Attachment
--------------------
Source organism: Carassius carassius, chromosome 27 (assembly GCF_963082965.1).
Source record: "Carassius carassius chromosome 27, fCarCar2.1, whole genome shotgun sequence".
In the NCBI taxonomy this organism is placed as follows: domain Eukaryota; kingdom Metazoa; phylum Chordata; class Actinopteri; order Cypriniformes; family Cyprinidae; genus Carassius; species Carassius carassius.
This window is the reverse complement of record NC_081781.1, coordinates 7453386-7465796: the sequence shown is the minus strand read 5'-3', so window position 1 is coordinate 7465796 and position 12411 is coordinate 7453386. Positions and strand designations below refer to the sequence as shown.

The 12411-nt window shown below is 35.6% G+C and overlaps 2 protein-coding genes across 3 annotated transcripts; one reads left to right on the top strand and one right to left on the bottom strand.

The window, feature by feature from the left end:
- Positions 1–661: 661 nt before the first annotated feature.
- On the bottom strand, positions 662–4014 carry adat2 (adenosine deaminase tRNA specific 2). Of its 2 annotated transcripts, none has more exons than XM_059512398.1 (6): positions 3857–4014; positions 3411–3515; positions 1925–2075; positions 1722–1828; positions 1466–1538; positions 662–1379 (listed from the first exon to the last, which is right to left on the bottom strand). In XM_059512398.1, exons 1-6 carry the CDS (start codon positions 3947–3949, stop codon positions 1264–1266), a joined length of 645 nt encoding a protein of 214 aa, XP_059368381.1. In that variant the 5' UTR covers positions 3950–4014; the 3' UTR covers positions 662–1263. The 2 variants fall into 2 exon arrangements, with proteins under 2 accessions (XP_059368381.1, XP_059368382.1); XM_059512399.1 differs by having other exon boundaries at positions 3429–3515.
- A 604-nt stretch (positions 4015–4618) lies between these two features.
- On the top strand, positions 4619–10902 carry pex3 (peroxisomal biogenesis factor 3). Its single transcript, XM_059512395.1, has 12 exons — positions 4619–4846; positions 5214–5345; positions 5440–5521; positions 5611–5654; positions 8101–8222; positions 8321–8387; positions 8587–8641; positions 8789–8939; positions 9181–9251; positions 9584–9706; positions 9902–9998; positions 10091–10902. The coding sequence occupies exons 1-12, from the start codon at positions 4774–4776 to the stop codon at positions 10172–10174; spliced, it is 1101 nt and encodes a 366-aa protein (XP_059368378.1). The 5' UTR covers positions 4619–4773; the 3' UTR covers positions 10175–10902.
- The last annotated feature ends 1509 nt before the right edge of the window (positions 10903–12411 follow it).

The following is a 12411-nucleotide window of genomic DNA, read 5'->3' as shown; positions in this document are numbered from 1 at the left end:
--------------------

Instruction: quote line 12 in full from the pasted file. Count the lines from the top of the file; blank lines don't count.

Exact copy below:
The following is a 12411-nucleotide window of genomic DNA, read 5'->3' as shown; positions in this document are numbered from 1 at the left end: